×

Liberal group: At least 30 Free Staters running for office

  • The State House dome as seen on March 5, 2016. (ELIZABETH FRANTZ / Monitor staff) ELIZABETH FRANTZ



Monitor staff
Wednesday, November 02, 2016

Dunbarton Republican state Rep. JR Hoell was named an “honorary” Free Stater by a liberal group Tuesday because he has advanced libertarian efforts in New Hampshire.

Hoell is just fine with the label, even though he moved to the state for its “Live Free or Die” attitude before the Free State Project existed.

“I honestly share some of their beliefs,” he said. “I think our government has gotten very intrusive into the lives of individuals, and I don’t think that’s healthy.”

The liberal group, Granite State Progress, is politically opposed to the efforts of the Free State Project and has been tracking its members since 2008, saying they hide their true intentions when campaigning.

It published a list online Tuesday of 30 candidates for public office it says are affiliated with the Free State Project.

Hoell said the list might backfire, however, because voters like him will be more likely to support a Free State Project-affiliated candidate – not less.

“Granite State Progress can do whatever they want to advertise for the Free State Project,” he said.

The Free State Project is a 15-year-old political migration that reached its goal earlier this year of getting 20,000 liberty-loving people to agree to move to New Hampshire, where they’ll seek to reduce the effect of government on people’s lives.

About 2,000 among that group have already moved – the rest pledged to do so by February 2021 – and some have served multiple terms as state representatives.

Zandra Rice-Hawkins, executive director of Granite State Progress, said her organization keeps a list of Free Staters running for office because its members see them as extremists who don’t disclose their pledged intentions to voters.

“Not all candidates are forthright about their affiliation with the project,” Rice-Hawkins said. “Our goal is not to vilify, but to educate. We do consider this a very extreme group, though.”

Free State Project President Matt Philips said his organization doesn’t keep a list of participants who are running for office, adding, “and probably even if I did, I wouldn’t share it with you.”

Among the Free State Project candidates identified from the Monitor’s coverage area are five vying for seats as state representatives: Luke Diamond of Concord, Brian Seaworth of Pembroke, Darren Tapp of Chichester and Carol McGuire of Epsom. There’s also Hoell, who received his “honorary” title.

McGuire, a four-term state representative, said she moved to the state in 2005 because of the Free State Project. She said she doesn’t hide that fact because the circumstances under which she arrived don’t strongly influence the policies she chooses to support.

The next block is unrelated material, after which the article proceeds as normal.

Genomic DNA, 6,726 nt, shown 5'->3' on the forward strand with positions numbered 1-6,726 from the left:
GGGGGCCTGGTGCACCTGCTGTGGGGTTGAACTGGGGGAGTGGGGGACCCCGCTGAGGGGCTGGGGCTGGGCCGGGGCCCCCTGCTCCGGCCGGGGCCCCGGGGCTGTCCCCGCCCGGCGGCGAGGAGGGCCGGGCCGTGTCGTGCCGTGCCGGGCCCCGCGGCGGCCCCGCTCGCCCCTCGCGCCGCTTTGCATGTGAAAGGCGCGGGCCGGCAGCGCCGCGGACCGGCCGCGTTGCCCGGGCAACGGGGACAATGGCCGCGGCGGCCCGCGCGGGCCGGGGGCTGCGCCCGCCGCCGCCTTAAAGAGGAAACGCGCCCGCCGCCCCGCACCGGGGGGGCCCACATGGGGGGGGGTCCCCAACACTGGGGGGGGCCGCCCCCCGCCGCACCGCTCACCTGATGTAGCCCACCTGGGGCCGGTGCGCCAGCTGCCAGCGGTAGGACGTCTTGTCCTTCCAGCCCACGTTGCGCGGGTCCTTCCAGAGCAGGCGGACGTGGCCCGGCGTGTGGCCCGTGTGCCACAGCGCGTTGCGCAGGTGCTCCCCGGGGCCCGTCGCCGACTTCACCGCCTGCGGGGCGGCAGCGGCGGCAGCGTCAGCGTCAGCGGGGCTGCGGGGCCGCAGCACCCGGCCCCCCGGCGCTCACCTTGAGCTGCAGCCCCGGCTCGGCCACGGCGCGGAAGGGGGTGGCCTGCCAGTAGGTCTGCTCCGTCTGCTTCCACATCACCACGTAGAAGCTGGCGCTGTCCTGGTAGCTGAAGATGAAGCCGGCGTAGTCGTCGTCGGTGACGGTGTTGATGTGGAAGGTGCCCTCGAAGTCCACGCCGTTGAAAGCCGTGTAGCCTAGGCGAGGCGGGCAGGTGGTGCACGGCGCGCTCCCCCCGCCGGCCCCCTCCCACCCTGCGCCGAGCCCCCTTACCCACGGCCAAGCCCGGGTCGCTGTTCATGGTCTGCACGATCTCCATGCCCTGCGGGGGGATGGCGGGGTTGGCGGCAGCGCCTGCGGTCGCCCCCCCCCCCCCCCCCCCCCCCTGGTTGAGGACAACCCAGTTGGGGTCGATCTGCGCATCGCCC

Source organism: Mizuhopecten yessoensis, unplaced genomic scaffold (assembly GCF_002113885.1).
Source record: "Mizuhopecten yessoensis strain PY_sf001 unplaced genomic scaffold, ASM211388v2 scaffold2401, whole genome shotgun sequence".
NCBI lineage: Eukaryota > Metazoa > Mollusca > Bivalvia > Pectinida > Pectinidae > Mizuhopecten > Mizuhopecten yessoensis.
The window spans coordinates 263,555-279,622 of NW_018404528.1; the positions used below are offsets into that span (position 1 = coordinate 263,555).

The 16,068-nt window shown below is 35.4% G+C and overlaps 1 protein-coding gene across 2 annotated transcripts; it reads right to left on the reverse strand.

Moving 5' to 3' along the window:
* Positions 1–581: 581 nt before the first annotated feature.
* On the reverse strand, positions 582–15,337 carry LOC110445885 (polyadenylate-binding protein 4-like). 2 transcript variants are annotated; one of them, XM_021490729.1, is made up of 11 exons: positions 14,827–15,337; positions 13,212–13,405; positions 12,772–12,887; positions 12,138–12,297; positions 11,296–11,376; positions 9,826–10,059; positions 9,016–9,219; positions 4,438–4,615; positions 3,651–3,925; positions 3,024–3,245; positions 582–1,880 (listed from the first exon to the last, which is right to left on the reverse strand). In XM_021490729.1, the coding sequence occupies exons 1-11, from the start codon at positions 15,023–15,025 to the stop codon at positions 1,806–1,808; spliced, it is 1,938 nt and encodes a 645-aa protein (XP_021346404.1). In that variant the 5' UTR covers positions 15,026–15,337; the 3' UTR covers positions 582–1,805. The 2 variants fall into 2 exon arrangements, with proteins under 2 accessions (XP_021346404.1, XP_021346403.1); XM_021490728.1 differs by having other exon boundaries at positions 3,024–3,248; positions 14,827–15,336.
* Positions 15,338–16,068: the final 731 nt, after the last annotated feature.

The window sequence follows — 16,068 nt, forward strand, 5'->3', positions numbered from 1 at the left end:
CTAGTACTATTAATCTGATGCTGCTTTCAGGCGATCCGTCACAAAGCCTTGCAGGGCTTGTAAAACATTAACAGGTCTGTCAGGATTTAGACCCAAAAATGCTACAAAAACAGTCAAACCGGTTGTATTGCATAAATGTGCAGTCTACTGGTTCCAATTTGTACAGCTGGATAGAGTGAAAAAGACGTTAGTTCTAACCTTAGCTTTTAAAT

“What I’ve done since I moved to New Hampshire is a lot more relevant to my constituents than why I moved to New Hampshire,” she said.

Seaworth and Diamond didn’t return phone messages. Tapp could not be reached.

Philips said participants of the Free State Project work on their own causes once they arrive in New Hampshire and noted that “less than 40 percent of people who live in New Hampshire were born here.”

“The Free State Project doesn’t tell its participants what to do once they get here,” he said. “A lot of them get involved with politics, but a lot of them don’t.”

About 2,600 existing New Hampshire residents also signed onto the same pledge as the 20,000 outsiders, which said they’d work to “exert the fullest practical effort toward the creation of a society in which the maximum role of government is the protection of individuals’ rights to life, liberty, and property.”

If those who are running for office aren’t transparent about their motivations – as Rice-Hawkins suggested – Philips said it wouldn’t be out of the norm for politics.

“I think politicians hide their motivations all the time,” he said. “Democrats don’t talk about how they want extra taxes, and yet that’s what they vote for when they get into office.”

For her part, Rice-Hawkins said Free Staters “will adopt whatever party label is most advantageous to them.”

She said she believes Free Staters intend to dismantle government and secede from the U.S., pointing to early writing by the group’s founder that described such plans in 2001.

“I think the infrastructure of the Free State Project movement has grown and gained strength, but I don’t think the core of what they’re trying to do has changed,” she said.

Granite State Progress published its list at freestateprojectwatch.org.